Chemical and Biomolecular Engineering
- National Science Foundation Graduate Research Fellowship Program
- Presidential Life Science Fellowship
I am investigating aspects of coronavirus entry triggers into host cells. This is an important area because coronaviruses, such as severe acute respiratory syndrome and Middle East respiratory syndrome, have caused severe outbreaks in the past and are strong candidates to mutate and cause future outbreaks. Recent advances have shown that the coronavirus spike protein, which mediates viral entry into cells, contains neutralizing epitopes and is activated by a combination of triggers. My work utilizes total internal reflection fluorescence microscopy to watch viral fusion at the single particle level alongside molecular biology techniques to characterize entry neutralizing antibodies. Hopefully, my studies will shed greater insight into the factors that activate viral host cell entry and possible techniques to block it.
As part of my professional development, I have been heavily engaged with the department’s women’s group alongside the Graduate Society of Women Engineers as the treasurer. In addition to securing funding to support the group’s activities, I have been involved in planning various professional development workshops targeted towards improving one’s soft skills so that we can better equipped to pursue our post-graduate careers. Lastly, I also participate in the department’s various outreach events to engage the future generation of engineers, especially those from an underrepresented group. From my professional development training, I am hoping to be a stronger communicator to lead a research team and a mentor to inspire others.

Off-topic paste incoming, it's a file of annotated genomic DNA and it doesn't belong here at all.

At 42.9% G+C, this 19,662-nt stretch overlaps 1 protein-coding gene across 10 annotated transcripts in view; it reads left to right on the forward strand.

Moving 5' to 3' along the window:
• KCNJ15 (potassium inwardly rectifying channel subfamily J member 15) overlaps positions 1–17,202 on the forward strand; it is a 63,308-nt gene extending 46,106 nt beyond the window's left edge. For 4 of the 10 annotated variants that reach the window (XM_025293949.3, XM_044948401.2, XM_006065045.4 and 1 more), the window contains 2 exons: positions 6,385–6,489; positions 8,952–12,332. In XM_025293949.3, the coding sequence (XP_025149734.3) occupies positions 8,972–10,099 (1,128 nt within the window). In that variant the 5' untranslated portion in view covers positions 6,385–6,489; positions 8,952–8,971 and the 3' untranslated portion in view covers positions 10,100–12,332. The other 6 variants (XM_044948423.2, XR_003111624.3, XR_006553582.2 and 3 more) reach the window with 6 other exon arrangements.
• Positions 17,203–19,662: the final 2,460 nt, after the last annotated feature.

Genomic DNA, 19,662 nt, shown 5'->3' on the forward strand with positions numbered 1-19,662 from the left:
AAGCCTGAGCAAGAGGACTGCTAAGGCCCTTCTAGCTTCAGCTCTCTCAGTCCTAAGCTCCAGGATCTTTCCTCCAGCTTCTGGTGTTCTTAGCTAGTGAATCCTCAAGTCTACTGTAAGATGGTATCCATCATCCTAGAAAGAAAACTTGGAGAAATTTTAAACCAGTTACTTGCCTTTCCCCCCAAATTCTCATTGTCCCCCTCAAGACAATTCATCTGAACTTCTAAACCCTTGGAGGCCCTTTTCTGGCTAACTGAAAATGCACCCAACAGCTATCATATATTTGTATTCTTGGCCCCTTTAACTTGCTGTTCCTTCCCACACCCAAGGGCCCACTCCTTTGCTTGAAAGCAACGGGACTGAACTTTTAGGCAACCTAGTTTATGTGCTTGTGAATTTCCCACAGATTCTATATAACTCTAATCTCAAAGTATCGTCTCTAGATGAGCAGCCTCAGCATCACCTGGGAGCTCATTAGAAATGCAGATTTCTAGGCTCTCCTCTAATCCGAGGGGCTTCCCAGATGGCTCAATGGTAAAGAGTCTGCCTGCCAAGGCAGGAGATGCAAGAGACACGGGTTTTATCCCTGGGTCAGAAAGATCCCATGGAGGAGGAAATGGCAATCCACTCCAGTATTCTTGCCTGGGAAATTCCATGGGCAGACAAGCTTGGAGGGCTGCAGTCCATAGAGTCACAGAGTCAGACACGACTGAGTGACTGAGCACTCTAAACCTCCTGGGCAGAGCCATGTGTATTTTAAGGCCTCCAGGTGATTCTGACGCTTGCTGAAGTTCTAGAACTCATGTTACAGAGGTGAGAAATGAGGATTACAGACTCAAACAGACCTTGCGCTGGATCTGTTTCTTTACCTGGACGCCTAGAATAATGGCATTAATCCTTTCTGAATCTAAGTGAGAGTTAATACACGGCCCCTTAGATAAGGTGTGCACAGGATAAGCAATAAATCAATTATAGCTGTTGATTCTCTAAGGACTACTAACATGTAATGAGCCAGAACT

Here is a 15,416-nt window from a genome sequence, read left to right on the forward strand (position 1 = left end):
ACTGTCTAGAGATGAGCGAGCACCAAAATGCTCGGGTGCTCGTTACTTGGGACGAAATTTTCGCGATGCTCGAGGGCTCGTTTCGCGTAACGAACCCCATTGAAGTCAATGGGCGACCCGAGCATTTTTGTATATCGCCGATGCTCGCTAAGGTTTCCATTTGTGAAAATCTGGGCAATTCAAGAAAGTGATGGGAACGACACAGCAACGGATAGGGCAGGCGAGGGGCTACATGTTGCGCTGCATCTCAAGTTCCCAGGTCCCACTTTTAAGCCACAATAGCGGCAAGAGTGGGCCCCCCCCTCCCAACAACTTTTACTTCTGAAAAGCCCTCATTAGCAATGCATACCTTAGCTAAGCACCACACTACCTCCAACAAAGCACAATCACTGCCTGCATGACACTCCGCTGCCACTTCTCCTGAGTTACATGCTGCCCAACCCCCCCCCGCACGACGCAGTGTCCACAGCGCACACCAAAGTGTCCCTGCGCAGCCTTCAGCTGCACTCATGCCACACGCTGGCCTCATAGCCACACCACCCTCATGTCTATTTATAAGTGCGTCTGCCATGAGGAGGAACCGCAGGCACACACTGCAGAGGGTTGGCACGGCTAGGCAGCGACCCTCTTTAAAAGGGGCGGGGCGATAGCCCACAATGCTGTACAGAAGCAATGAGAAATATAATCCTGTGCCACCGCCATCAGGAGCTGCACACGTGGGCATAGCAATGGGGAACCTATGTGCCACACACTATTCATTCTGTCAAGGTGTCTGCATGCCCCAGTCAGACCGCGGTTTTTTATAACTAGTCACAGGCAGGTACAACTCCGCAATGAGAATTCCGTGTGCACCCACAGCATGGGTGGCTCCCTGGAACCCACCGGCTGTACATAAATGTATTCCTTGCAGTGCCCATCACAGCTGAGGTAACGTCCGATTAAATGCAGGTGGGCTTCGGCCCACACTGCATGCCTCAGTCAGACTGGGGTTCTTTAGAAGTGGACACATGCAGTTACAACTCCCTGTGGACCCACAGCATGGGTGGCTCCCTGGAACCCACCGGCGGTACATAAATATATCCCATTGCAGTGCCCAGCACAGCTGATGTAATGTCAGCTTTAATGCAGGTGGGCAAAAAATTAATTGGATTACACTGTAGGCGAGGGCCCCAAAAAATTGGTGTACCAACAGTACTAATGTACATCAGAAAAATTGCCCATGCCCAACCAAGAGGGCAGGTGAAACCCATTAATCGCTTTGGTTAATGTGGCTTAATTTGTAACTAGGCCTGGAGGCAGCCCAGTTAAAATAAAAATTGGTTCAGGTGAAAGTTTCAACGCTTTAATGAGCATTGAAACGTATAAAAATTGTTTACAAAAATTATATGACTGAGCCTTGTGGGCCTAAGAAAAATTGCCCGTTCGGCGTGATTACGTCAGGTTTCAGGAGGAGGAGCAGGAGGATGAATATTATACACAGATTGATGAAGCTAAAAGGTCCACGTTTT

Outside the lab, I enjoy keeping up with the latest trends in music, watching Disney movies, enjoying board games.